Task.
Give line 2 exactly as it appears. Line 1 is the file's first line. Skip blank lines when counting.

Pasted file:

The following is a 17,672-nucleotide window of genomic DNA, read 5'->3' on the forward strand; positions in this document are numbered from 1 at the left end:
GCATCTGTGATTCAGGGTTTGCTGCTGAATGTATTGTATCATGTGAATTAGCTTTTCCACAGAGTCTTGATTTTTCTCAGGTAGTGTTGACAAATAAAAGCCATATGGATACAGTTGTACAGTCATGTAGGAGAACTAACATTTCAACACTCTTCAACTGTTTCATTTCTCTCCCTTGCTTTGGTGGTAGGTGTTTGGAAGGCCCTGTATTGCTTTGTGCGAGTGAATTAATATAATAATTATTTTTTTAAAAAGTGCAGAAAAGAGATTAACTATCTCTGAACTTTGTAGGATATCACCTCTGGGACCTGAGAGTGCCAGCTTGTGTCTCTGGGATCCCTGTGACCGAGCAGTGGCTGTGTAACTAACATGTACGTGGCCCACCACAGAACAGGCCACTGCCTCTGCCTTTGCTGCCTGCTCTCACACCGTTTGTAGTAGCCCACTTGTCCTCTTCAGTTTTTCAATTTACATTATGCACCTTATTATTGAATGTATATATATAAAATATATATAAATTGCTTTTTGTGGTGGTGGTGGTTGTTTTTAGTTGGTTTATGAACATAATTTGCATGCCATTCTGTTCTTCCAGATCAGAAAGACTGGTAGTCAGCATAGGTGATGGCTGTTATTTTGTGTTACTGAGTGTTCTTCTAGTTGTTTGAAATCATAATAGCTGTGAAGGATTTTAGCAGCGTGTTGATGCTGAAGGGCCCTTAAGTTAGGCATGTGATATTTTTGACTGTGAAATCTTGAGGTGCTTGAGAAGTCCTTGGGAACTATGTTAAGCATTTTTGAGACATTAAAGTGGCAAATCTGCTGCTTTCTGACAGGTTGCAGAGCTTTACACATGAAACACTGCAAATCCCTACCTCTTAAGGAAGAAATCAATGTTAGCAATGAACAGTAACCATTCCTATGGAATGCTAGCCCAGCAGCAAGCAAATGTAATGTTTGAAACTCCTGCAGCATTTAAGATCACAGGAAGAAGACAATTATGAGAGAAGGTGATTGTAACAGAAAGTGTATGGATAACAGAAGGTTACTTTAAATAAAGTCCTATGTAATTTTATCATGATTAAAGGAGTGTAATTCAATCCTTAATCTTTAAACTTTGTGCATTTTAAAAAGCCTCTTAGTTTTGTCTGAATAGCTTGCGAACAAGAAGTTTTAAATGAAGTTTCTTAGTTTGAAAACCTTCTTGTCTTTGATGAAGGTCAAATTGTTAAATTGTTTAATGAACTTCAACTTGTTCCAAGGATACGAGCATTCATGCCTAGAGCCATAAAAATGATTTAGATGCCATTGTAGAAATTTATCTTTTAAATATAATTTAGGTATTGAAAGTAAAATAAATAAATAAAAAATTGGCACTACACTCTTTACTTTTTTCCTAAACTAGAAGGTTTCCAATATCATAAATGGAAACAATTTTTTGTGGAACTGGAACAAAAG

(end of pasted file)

GCATCTGTGATTCAGGGTTTGCTGCTGAATGTATTGTATCATGTGAATTAGCTTTTCCACAGAGTCTTGATTTTTCTCAGGTAGTGTTGACAAATAAAAGCCATATGGATACAGTTGTACAGTCATGTAGGAGAACTAACATTTCAACACTCTTCAACTGTTTCATTTCTCTCCCTTGCTTTGGTGGTAGGTGTTTGGAAGGCCCTGTATTGCTTTGTGCGAGTGAATTAATATAATAATTATTTTTTTAAAAAGTGCAGAAAAGAGATTAACTATCTCTGAACTTTGTAGGATATCACCTCTGGGACCTGAGAGTGCCAGCTTGTGTCTCTGGGATCCCTGTGACCGAGCAGTGGCTGTGTAACTAACATGTACGTGGCCCACCACAGAACAGGCCACTGCCTCTGCCTTTGCTGCCTGCTCTCACACCGTTTGTAGTAGCCCACTTGTCCTCTTCAGTTTTTCAATTTACATTATGCACCTTATTATTGAATGTATATATATAAAATATATATAAATTGCTTTTTGTGGTGGTGGTGGTTGTTTTTAGTTGGTTTATGAACATAATTTGCATGCCATTCTGTTCTTCCAGATCAGAAAGACTGGTAGTCAGCATAGGTGATGGCTGTTATTTTGTGTTACTGAGTGTTCTTCTAGTTGTTTGAAATCATAATAGCTGTGAAGGATTTTAGCAGCGTGTTGATGCTGAAGGGCCCTTAAGTTAGGCATGTGATATTTTTGACTGTGAAATCTTGAGGTGCTTGAGAAGTCCTTGGGAACTATGTTAAGCATTTTTGAGACATTAAAGTGGCAAATCTGCTGCTTTCTGACAGGTTGCAGAGCTTTACACATGAAACACTGCAAATCCCTACCTCTTAAGGAAGAAATCAATGTTAGCAATGAACAGTAACCATTCCTATGGAATGCTAGCCCAGCAGCAAGCAAATGTAATGTTTGAAACTCCTGCAGCATTTAAGATCACAGGAAGAAGACAATTATGAGAGAAGGTGATTGTAACAGAAAGTGTATGGATAACAGAAGGTTACTTTAAATAAAGTCCTATGTAATTTTATCATGATTAAAGGAGTGTAATTCAATCCTTAATCTTTAAACTTTGTGCATTTTAAAAAGCCTCTTAGTTTTGTCTGAATAGCTTGCGAACAAGAAGTTTTAAATGAAGTTTCTTAGTTTGAAAACCTTCTTGTCTTTGATGAAGGTCAAATTGTTAAATTGTTTAATGAACTTCAACTTGTTCCAAGGATACGAGCATTCATGCCTAGAGCCATAAAAATGATTTAGATGCCATTGTAGAAATTTATCTTTTAAATATAATTTAGGTATTGAAAGTAAAATAAATAAATAAAAAATTGGCACTACACTCTTTACTTTTTTCCTAAACTAGAAGGTTTCCAATATCATAAATGGAAACAATTTTTTGTGGAACTGGAACAAAAG